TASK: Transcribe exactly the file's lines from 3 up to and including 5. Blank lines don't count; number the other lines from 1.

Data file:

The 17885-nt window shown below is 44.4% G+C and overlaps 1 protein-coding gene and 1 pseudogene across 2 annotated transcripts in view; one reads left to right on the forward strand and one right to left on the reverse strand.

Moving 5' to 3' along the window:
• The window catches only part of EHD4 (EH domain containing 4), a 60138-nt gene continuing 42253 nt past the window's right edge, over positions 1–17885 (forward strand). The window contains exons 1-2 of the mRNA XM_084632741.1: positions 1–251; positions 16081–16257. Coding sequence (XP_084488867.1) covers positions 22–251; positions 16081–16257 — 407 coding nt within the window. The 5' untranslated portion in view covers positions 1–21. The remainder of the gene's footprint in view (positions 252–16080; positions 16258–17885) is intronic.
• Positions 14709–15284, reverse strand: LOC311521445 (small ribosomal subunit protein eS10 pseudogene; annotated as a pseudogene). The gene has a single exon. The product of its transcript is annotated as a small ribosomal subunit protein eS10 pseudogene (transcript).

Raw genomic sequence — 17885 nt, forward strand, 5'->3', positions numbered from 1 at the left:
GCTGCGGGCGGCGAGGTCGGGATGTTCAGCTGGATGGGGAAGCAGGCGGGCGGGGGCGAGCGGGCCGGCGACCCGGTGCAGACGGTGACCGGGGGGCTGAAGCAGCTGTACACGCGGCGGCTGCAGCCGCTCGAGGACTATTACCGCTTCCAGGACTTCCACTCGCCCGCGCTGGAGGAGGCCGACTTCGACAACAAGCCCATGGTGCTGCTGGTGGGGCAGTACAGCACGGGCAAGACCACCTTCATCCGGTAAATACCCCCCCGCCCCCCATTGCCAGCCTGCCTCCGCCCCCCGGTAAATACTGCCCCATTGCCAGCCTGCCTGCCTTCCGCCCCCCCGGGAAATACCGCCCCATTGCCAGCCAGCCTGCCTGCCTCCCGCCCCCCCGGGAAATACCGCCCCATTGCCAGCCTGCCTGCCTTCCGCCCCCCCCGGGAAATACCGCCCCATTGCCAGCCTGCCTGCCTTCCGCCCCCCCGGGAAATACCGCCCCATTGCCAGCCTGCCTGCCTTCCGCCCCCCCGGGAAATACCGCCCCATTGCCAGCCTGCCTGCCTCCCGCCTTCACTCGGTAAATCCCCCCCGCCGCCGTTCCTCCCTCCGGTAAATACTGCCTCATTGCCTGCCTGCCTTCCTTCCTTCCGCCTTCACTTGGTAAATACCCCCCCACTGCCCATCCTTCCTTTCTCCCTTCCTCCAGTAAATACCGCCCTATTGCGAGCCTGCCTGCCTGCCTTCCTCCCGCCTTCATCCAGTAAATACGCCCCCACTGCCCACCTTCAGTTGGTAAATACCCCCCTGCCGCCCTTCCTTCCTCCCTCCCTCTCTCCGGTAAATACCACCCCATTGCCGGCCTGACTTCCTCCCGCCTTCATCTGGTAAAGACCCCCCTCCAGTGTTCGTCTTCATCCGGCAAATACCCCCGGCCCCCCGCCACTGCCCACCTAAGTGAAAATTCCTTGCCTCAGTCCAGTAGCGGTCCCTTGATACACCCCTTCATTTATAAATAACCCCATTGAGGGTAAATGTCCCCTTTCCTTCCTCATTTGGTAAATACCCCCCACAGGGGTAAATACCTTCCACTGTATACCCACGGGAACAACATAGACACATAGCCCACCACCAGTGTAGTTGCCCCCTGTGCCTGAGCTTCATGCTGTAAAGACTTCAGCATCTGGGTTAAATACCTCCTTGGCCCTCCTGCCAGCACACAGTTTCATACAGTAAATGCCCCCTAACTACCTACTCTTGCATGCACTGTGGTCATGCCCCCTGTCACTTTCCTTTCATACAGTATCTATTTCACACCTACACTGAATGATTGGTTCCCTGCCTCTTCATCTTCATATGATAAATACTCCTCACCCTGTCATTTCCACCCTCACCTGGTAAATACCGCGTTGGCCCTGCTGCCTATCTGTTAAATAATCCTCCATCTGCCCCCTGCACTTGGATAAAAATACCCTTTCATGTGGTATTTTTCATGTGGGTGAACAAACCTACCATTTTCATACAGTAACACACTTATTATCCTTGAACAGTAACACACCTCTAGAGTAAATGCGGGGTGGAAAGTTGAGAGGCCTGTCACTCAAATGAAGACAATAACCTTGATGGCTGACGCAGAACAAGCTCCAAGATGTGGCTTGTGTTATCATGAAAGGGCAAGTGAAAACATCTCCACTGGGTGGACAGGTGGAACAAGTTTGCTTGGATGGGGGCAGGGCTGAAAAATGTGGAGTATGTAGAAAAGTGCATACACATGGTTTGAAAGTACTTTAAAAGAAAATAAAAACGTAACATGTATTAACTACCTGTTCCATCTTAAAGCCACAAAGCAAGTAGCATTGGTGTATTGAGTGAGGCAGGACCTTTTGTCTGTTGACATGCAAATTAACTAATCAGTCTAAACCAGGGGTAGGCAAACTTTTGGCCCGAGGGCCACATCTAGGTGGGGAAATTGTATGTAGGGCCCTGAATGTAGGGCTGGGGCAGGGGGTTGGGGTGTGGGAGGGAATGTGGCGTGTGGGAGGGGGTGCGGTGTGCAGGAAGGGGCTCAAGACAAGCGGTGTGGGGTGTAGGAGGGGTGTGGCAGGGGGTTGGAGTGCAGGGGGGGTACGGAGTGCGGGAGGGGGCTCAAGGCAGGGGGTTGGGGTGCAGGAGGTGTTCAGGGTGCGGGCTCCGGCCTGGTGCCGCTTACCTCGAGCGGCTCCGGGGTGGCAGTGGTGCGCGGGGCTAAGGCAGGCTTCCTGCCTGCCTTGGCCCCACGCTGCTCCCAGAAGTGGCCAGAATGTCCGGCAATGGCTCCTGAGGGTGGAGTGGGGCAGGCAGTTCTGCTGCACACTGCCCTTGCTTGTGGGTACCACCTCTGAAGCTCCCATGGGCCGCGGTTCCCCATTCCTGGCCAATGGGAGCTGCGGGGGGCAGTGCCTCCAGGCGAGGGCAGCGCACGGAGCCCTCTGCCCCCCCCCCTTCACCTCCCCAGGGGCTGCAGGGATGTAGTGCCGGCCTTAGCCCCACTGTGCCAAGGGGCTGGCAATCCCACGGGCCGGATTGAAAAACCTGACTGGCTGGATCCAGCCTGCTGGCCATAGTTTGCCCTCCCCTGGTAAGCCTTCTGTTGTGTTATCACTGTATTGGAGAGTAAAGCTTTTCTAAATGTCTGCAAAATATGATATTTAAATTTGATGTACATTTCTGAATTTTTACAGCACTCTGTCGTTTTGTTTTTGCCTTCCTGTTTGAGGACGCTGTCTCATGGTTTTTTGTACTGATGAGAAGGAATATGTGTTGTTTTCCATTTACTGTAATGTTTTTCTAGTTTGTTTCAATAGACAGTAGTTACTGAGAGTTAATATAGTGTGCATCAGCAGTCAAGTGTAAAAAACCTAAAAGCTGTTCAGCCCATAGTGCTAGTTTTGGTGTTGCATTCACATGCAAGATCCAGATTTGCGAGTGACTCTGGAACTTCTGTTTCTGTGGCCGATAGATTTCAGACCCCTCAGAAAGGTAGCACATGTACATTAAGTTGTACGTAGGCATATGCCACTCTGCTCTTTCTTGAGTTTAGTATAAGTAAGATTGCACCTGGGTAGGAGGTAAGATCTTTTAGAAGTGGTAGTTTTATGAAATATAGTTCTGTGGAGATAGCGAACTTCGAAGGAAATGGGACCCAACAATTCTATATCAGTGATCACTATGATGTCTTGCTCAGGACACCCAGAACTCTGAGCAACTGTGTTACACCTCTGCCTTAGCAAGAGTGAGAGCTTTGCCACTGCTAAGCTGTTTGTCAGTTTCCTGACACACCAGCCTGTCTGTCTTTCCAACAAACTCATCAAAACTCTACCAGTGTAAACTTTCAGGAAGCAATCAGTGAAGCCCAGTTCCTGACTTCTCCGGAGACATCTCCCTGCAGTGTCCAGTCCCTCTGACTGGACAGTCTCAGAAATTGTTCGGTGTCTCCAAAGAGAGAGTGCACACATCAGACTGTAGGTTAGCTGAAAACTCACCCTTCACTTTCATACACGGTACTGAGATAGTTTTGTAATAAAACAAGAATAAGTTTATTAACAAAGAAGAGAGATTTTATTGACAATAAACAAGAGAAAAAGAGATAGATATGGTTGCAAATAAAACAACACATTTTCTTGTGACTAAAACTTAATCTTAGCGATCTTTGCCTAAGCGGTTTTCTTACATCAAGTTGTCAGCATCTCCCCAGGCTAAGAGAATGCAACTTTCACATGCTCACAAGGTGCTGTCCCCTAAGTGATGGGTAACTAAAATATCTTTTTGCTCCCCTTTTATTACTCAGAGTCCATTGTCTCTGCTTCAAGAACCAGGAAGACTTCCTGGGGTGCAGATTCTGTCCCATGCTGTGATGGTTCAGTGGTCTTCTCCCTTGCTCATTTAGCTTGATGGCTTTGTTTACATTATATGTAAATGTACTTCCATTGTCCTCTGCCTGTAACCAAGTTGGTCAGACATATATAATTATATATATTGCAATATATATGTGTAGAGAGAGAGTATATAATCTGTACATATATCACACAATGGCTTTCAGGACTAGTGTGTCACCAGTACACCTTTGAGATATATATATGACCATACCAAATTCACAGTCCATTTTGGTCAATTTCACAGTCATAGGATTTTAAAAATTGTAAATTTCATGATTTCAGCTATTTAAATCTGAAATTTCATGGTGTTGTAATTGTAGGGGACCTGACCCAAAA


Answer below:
• The window catches only part of EHD4 (EH domain containing 4), a 60138-nt gene continuing 42253 nt past the window's right edge, over positions 1–17885 (forward strand). The window contains exons 1-2 of the mRNA XM_084632741.1: positions 1–251; positions 16081–16257. Coding sequence (XP_084488867.1) covers positions 22–251; positions 16081–16257 — 407 coding nt within the window. The 5' untranslated portion in view covers positions 1–21. The remainder of the gene's footprint in view (positions 252–16080; positions 16258–17885) is intronic.
• Positions 14709–15284, reverse strand: LOC311521445 (small ribosomal subunit protein eS10 pseudogene; annotated as a pseudogene). The gene has a single exon. The product of its transcript is annotated as a small ribosomal subunit protein eS10 pseudogene (transcript).

Raw genomic sequence — 17885 nt, forward strand, 5'->3', positions numbered from 1 at the left: